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Sunday, May 8, 2011

Live Review: Pikacyu-Makoto w/Space Band, Deaf Beasts and Mugu Guymen. Saturday, May. 7 at the Old Miami

Posted By on Sun, May 8, 2011 at 2:22 PM

Saturday was a wild night at the Old Miami. Capping off Scrummage Records' weekend Cinco de Mayo festivities with a bang, the club booked some of the most frenzied and noisiest bands they could find. Principal among them were the Japanese duo Pikacyu-Makoto, consisting of Pikacyu from the duo Afrirampo and Kawabata Makoto from the psychedelic troupe Acid Mothers Temple. Although many came out to see this duo especially, each band on the bill brought their own interesting brand of improvised insanity.

The night began with the Detroit improv crew Space Band. Clad in shaman’s robes, tinfoil, dinosaur helms and horror masks, they were definitely the most encapsulating act of the night.  According to them, their sound is “disparate soul musicnoisefun (that’s music, noise and fun) made by disparate souls.” Their songs were nearly devoid of structure aside from the constant tribal drum rhythm.  The drums were flaked synthesized noise and modulation manipulation. The band employed a host of instruments ranging from saxophones to rayguns to a rabbit squeak toy. They came off like what free jazz might have been if it was influenced by ancient pagan rituals and circus culture instead of eastern philosophy and civil rights. And, they've been around for quite a while.

Deaf Beasts, another local act, came up next. Caught between metal and psychedelia and featuring three guitars, the band play loose songs dense with heavy riffs and lysergic leads.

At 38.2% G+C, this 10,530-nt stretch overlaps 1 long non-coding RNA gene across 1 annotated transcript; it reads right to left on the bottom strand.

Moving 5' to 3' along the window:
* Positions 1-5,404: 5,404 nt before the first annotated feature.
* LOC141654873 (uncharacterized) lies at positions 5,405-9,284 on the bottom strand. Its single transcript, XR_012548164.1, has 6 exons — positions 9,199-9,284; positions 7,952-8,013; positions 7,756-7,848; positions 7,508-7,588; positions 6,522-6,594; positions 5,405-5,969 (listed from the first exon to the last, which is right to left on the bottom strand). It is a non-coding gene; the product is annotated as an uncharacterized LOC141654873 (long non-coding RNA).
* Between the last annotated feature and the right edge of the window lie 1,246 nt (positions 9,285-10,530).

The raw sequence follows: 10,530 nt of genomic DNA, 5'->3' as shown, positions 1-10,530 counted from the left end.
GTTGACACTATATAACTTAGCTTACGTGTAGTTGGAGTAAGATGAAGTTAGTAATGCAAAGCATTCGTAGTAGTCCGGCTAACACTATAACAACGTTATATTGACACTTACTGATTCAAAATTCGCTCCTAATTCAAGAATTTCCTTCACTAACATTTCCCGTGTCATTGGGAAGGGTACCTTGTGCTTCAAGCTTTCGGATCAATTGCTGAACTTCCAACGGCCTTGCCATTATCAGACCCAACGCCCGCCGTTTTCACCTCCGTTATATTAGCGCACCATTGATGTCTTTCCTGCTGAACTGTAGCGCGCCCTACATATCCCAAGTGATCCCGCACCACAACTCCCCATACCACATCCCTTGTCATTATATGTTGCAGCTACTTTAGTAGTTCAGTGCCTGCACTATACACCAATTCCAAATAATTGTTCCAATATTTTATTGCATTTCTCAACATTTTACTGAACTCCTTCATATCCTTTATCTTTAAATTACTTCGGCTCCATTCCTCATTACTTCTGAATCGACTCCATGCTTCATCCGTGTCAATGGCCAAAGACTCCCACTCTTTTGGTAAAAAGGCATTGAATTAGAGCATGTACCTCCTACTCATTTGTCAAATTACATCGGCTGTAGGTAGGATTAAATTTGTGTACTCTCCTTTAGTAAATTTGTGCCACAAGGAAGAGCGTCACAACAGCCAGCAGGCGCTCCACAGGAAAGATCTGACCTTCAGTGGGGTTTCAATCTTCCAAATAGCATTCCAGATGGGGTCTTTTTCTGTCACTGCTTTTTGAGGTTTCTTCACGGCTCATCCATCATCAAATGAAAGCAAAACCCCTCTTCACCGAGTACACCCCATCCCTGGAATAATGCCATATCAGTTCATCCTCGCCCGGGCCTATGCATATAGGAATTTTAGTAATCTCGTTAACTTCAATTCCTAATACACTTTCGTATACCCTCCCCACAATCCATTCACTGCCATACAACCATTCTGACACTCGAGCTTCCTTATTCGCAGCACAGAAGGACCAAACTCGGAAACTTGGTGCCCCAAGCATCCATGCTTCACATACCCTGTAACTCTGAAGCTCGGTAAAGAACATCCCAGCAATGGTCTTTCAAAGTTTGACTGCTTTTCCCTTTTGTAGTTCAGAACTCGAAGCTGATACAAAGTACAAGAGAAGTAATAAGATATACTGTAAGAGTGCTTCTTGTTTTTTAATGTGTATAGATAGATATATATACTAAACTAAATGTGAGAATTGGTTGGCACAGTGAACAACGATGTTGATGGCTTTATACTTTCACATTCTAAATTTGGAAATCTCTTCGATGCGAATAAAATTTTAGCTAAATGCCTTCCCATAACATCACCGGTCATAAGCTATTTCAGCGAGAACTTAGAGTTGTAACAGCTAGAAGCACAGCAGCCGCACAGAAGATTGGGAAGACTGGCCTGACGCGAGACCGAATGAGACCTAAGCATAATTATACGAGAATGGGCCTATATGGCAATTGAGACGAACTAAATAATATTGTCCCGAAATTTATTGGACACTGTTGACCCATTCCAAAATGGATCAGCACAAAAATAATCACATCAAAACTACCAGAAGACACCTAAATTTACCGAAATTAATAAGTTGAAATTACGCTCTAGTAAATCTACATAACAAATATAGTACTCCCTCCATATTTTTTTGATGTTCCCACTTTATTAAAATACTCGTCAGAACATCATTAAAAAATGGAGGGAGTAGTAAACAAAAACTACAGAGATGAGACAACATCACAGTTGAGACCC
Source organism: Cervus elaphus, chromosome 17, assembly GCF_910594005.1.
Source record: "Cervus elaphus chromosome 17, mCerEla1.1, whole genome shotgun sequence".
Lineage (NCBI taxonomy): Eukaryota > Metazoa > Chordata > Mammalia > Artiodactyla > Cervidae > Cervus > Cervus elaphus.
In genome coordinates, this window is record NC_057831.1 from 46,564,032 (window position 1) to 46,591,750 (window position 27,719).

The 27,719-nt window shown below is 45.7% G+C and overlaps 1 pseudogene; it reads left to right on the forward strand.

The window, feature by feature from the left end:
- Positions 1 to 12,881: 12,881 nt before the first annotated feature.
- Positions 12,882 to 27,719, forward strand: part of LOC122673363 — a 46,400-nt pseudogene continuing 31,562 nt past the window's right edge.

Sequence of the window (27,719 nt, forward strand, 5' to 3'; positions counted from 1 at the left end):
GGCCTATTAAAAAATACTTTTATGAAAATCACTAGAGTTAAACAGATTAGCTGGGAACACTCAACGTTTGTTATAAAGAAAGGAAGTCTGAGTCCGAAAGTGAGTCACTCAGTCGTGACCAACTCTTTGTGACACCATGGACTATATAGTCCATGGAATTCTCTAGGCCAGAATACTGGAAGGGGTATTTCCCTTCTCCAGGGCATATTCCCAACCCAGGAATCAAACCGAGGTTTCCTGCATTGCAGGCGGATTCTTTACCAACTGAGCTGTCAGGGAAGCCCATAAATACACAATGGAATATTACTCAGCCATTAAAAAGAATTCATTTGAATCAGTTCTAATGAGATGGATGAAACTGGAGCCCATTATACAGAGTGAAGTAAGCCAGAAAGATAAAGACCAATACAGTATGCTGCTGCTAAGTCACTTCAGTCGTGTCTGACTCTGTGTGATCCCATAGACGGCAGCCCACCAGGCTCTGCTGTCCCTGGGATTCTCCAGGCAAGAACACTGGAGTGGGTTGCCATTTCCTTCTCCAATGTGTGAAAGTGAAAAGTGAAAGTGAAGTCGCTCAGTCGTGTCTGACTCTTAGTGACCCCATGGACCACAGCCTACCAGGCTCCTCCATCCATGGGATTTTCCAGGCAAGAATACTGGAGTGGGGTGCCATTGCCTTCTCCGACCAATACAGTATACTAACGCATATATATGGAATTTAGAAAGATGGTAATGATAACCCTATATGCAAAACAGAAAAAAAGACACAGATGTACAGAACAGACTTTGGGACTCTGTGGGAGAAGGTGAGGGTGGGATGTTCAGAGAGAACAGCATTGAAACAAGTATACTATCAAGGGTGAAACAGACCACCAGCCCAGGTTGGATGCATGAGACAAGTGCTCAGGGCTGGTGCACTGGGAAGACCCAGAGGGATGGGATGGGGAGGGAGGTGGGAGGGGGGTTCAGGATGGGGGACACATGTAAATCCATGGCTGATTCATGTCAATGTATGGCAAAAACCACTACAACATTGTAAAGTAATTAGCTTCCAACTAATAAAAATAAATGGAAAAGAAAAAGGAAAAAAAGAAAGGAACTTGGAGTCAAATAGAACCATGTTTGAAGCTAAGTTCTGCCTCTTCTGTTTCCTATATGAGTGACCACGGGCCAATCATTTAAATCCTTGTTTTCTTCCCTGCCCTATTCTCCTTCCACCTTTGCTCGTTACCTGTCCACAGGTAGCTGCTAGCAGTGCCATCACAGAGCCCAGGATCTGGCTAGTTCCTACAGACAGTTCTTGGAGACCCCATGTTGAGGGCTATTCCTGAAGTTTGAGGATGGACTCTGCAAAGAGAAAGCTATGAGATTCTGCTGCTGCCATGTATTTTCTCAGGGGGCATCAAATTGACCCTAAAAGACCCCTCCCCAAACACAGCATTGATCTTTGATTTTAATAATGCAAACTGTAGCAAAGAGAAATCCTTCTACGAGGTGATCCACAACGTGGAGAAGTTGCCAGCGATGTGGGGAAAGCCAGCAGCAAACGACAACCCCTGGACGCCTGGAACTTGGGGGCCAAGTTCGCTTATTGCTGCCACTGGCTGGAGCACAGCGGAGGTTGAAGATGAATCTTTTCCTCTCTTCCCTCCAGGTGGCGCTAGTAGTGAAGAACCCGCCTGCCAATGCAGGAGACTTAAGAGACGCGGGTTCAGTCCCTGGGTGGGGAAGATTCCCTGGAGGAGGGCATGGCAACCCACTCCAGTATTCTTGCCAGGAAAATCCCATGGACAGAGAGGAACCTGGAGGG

And then an interesting duo called Mugu Guymen took the stage. While one cat relentlessly wailed away on drums, another manned a space shuttle’s worth of synthesizer and modulation equipment, turning knobs and dials to concoct vast walls of seething noise.

The highlight of  the night was obviously the duo of Japanese psych veterans Kawabata on guitar and Pikacyu on drums, who delivered the noise via a set of improvised workouts. Some revolved around musical themes and figures while other were just excursions in scorching psychedelic fervor. Every so often they’d engage in call-and-response workouts only to slowly build back up into seething, onerous feedback and wild drumming. Kawabata is known for his savage guitar playing, and he didn't disappoint last night as he flailed around stage and writhed as he force blasts of wah-coated notes out of his two amplifier setup.  The show ran late and it was nearly 2 am before the Old Miami staff was forced to turn off the duo's amps


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